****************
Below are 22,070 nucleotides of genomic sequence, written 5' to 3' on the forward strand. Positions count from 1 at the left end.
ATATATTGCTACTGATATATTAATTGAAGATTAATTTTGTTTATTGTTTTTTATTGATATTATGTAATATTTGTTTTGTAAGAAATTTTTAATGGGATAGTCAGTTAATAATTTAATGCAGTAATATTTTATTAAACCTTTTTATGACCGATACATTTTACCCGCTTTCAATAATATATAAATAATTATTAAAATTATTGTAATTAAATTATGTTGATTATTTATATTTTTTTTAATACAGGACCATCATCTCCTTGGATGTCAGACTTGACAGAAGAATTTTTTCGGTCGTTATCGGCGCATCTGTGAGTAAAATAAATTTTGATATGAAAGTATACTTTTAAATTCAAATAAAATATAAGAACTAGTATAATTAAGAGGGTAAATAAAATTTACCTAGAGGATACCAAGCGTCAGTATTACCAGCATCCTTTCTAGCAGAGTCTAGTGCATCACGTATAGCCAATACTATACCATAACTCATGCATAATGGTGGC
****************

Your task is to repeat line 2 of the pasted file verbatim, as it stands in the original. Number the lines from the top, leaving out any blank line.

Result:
ATATATTGCTACTGATATATTAATTGAAGATTAATTTTGTTTATTGTTTTTTATTGATATTATGTAATATTTGTTTTGTAAGAAATTTTTAATGGGATAGTCAGTTAATAATTTAATGCAGTAATATTTTATTAAACCTTTTTATGACCGATACATTTTACCCGCTTTCAATAATATATAAATAATTATTAAAATTATTGTAATTAAATTATGTTGATTATTTATATTTTTTTTAATACAGGACCATCATCTCCTTGGATGTCAGACTTGACAGAAGAATTTTTTCGGTCGTTATCGGCGCATCTGTGAGTAAAATAAATTTTGATATGAAAGTATACTTTTAAATTCAAATAAAATATAAGAACTAGTATAATTAAGAGGGTAAATAAAATTTACCTAGAGGATACCAAGCGTCAGTATTACCAGCATCCTTTCTAGCAGAGTCTAGTGCATCACGTATAGCCAATACTATACCATAACTCATGCATAATGGTGGC